It's hard to read that brochure and not feel a little dirty, though, to be fair, it does have the requisite results-not-typical disclaimer. Feeling a little dirty doesn't make it a pyramid scheme. And the brochure isn't Herbalife, either: it's just some guy. Selling Herbalife. Recruiting people into Herbalife. Like he's supposed to. I dunno. Is he Herbalife's problem, or is he just an independent contractor whom they can freely disclaim if he ends up looking too unsavory? Perhaps Dana Bostick will find out.
1.The complaint has some good ones:
In one video taken from the Herbalife 2010 Extravaganza in Los Angeles, California, Beneficiary and Promoter Geri Cvitanovich, in minutes 1:40-3:00, tells a convention hall filled with distributors that the Herbalife plan “is a confidence plan … to take you from where you are to wherever you want to go,” grooming them to become multimillionaires:
all of us are getting groomed to become multi-millionaires. That is an awesome opportunity. Now you can take advantage of it. Or you only want to make $60,000, $100,000, couple $100,000. But the fact that we are all here getting groomed to become millionaires in today’s marketplace to me is an awesome privilege to be a part of. And I just want those of you who are new to know that you are in the right place at the right time. The fastest amount of growth in the shortest amount of time in our history. And we are doing nothing but going up.
So? Is that, like:
- Would be fraud, but is saved by a disclaimer saying "we are not all getting groomed to become multi-millionaires" in the footnotes or whatever, or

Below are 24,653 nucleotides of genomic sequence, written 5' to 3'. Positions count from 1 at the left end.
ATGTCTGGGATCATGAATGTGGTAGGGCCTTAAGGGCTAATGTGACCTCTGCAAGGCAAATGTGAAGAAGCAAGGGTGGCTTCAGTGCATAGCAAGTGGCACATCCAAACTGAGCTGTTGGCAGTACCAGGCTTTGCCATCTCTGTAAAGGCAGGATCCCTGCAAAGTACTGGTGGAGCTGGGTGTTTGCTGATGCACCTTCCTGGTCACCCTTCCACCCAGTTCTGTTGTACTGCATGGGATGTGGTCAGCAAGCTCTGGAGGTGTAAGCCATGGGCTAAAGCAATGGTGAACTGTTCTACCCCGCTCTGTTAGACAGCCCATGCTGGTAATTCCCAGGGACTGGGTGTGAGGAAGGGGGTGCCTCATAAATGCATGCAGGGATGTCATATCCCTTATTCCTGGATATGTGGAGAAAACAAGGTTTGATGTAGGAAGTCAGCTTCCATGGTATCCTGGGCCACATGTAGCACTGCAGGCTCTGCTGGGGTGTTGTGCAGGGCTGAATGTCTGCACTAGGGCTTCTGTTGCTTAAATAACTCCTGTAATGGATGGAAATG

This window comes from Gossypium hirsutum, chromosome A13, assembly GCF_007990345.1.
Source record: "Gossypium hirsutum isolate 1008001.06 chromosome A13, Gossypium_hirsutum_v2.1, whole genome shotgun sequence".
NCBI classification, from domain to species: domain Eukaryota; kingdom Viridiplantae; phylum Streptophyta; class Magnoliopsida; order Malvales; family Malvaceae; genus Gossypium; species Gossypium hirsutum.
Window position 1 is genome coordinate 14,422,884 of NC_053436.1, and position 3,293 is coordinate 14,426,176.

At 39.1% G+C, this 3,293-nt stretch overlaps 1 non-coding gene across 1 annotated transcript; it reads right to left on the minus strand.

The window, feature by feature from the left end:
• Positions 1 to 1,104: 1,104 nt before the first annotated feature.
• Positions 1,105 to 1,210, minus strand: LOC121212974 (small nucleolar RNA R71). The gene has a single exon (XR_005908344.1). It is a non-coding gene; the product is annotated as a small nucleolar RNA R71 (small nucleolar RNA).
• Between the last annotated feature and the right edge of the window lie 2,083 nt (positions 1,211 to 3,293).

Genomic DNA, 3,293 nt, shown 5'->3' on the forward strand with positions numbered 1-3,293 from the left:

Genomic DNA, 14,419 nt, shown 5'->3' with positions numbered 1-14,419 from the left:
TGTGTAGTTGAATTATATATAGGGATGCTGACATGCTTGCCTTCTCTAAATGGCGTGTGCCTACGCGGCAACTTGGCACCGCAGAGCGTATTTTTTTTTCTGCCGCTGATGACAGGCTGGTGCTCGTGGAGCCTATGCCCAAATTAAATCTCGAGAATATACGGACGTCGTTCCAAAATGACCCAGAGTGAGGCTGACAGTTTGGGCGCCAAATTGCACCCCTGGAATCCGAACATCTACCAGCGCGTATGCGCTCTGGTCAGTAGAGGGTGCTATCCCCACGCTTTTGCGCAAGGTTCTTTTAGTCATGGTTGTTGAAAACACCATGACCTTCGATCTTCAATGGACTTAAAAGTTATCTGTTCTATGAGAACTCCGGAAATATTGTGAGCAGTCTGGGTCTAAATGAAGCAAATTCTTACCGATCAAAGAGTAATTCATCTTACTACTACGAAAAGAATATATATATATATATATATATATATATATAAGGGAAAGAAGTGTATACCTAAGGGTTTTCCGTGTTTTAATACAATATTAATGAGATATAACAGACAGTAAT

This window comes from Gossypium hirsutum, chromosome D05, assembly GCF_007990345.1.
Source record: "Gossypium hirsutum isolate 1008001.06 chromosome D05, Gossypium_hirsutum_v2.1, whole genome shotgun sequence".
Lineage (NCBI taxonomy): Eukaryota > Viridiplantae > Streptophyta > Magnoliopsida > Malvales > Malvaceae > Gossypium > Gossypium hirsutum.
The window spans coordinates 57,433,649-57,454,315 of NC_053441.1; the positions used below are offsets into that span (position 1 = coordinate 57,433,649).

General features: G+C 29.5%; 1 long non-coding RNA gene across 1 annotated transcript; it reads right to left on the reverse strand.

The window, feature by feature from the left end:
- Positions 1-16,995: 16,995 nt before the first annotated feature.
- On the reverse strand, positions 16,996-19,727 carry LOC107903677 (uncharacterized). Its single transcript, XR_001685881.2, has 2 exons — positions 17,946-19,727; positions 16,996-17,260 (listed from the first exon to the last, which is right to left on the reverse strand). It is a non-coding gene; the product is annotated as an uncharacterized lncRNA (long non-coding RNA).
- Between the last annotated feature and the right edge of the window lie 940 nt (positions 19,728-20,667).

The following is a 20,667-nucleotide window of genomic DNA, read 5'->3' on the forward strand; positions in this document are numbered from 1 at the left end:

- Just a perfectly reasonable Glengarry Glen Ross motivating of the troops?
2.Disclaimery footnotes, man. I feel you, Herbalife.
They remain in their chains with great fear because the masters can punish them with the "lay-off" whip. It is said that even some slaves that are good and faithful, have felt the sting of the whip. Day by day, year-by-year they toil until the master decides that it is time for them to stop working.
He then releases them to the retirement camps, where they are forced to sit idle and wait for death. It's a well-known fact that the old slaves that try to work are sometimes whipped with the "stop-your-pension" whip.
4.It just says:
The Online Business Team is an independent marketing system that is affiliated with one of the largest wellness companies in the world. With annual sales of $4 billion in 76 countries worldwide, this nearly 30 year industry leader has developed innovative products with mass appeal that are affordable, consumable and 100% guaranteed.